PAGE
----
Saturday, February 28, 2009

What should I look At?

Camille Pissarro,
Boulevard Montmartre, morning,
cloudy weather, 1897
oil on canvas, 73.0 x 92.0 cm,
National Gallery of Victoria, Melbourne, Australia

I am often asked, “What should I look at?” You are going to a museum you have never been to and do not know where to start, what to do?

What do I do?

Given the best of all worlds, before visiting a museum, I go to the museum’s Web site and review their collections. Then, I make my choices and take notes. I also go over the current exhibitions and write down what is of interest to me. My notation may be a painting I want to see or a particular collection.

Whether I have done previewing or not, when I arrive at the museum, I go to the gift or book shop and take a look at the postcards and museum guide or catalogue. This gives me an idea of the works considered important or the ones the museum is particular proud of. Often I buy postcards of the things I like to compare to the actual object when viewing. I also use the postcards to record my observations and comments.

Many museums have introductory tours but I tend to stay away from them. I’d rather have the chance encounter with works of art by walking about the galleries on my own, often in a random way. I do pick up a gallery map at the information counter and inquire about locations and special exhibitions. I begin with the things I have noted and spend time looking.

I like to read labels to learn about dating and any other information they may impart. I am interested in when the museum acquired the work because I like to know about collection patterns. Sometimes label annotations refer to another painting in the collection and it is fun to go and see the actual work mentioned.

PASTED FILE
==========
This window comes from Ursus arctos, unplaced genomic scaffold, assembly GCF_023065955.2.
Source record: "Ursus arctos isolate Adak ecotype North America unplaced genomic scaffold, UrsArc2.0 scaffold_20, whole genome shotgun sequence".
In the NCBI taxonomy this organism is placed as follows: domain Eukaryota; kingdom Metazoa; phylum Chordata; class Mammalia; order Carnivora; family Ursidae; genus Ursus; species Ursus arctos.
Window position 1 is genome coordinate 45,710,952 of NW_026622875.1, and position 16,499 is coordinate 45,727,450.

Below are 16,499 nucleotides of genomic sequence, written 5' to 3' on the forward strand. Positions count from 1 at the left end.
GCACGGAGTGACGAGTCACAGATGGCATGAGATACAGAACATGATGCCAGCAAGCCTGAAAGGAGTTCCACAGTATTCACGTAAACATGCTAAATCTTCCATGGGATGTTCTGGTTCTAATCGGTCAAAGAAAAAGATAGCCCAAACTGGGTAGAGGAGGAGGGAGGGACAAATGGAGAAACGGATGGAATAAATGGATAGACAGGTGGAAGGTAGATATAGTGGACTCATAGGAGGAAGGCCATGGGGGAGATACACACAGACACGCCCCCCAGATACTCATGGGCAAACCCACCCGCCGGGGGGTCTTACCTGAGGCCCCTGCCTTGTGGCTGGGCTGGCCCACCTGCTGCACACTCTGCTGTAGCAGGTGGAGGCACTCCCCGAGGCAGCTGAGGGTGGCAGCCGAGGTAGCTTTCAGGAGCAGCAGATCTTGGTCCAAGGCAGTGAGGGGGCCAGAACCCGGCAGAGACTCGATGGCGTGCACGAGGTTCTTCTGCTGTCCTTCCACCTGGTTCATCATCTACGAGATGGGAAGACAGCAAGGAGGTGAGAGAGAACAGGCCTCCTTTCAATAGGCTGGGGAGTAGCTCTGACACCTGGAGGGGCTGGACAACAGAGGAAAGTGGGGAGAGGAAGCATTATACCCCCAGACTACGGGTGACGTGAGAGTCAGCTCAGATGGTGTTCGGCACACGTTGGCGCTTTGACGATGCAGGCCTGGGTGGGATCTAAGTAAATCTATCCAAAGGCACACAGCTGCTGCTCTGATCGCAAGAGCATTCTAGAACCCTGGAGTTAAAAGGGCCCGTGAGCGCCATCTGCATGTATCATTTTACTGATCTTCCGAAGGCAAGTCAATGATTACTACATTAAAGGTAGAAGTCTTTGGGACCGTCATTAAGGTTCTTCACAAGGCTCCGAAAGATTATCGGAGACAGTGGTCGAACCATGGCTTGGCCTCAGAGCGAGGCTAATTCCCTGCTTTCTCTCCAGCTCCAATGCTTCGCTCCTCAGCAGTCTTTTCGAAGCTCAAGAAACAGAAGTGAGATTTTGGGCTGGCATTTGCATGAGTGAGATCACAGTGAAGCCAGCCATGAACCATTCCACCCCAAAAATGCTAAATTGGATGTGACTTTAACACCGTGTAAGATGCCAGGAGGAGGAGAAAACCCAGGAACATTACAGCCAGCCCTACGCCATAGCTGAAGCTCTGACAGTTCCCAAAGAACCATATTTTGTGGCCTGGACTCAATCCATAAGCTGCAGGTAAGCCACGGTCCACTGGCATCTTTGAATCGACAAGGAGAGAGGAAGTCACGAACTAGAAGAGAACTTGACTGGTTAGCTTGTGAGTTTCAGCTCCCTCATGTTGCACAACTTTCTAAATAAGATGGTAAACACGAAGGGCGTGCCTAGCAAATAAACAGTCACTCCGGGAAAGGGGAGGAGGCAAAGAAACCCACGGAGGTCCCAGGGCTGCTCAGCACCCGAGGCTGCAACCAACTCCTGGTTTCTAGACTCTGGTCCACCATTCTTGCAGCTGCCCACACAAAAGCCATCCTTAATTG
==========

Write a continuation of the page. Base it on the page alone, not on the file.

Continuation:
When viewing a specific work, I look at how it connects to the other work in the gallery. I think about the subject –such as portraits next to one another – or the composition – such as the positions of the main components – or the colors – such as relating a primary color used in one painting to colors in the painting adjacent to it. I ask myself if the work I am looking at “talks” to another in the room. By “talks” I mean link in a meaningful way so that the works are enhanced by the juxtaposition. I think about how the paintings relate to the gallery’s wall color or treatment. I look at the gallery’s space. Is it big or small? Are the ceilings high or low? I ask myself if the physical environment affects the works either to the good or bad.

For me, visiting a new museum is an exciting endeavor. You never really know what to expect and there are always discoveries to be made. It is like taking a trip to a new country - you may be familiar with it from your research but you never really know what it will be like until you are there. I urge you to go on an adventure and visit, what is for you, an unfamiliar museum.

1 comment:

Eleanor said...

This is simply wonderful advice! I wish that I had read this two decades would have allowed me to gain so much more enjoyment from museum visits. It would also have stopped my feelings of guilt at obsessively visiting the gift shops before the actual galleries, hehe.

By the way, I live in Sydney and visited Melbourne a mere two weeks ago.